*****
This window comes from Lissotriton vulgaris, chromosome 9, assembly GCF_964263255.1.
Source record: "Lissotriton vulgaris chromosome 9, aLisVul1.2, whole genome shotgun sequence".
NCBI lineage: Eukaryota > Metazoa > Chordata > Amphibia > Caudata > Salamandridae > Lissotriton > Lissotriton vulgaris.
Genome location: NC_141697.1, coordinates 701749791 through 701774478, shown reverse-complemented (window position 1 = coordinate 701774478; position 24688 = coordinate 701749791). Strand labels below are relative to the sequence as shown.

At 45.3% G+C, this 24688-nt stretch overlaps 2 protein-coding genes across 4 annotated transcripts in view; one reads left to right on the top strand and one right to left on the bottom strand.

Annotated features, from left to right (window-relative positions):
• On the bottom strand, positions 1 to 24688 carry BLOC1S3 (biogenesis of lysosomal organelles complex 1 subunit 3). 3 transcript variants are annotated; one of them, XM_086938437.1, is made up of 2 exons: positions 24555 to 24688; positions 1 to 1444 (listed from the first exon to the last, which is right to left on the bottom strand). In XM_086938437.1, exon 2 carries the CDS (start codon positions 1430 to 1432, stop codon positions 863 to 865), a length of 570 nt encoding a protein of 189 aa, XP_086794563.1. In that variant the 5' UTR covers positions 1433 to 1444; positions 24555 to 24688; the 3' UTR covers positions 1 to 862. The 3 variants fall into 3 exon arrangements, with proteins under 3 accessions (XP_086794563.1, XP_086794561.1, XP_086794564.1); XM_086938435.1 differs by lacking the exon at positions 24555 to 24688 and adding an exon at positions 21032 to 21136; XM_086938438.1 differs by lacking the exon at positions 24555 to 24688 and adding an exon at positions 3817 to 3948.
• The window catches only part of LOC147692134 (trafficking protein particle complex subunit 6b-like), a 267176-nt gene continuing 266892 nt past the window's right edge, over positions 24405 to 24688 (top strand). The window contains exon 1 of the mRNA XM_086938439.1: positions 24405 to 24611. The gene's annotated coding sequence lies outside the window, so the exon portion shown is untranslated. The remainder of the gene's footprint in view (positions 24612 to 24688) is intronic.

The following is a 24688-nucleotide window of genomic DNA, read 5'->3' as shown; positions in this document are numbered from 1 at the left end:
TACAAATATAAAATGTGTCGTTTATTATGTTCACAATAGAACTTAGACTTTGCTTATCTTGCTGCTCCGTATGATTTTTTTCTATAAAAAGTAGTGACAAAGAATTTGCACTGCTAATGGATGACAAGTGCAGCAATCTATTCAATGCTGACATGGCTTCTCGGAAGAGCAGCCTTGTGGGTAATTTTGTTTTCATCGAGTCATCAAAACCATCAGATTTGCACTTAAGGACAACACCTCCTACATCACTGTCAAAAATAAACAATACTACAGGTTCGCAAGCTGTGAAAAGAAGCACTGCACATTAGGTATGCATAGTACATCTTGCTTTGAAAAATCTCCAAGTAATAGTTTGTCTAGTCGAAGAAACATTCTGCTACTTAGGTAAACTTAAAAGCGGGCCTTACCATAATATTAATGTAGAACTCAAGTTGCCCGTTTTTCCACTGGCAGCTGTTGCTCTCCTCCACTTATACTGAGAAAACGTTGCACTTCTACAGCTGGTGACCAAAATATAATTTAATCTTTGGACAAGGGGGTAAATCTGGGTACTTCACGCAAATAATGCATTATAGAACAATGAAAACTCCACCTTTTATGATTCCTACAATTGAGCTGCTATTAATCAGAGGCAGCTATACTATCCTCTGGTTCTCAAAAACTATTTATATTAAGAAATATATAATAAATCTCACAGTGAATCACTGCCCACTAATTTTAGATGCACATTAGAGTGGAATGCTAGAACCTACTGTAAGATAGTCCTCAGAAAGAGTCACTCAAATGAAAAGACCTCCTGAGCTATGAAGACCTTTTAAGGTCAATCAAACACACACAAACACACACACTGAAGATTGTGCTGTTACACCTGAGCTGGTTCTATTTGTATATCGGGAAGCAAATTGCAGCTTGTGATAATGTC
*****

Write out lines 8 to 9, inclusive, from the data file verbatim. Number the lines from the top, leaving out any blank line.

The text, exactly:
• The window catches only part of LOC147692134 (trafficking protein particle complex subunit 6b-like), a 267176-nt gene continuing 266892 nt past the window's right edge, over positions 24405 to 24688 (top strand). The window contains exon 1 of the mRNA XM_086938439.1: positions 24405 to 24611. The gene's annotated coding sequence lies outside the window, so the exon portion shown is untranslated. The remainder of the gene's footprint in view (positions 24612 to 24688) is intronic.

The following is a 24688-nucleotide window of genomic DNA, read 5'->3' as shown; positions in this document are numbered from 1 at the left end: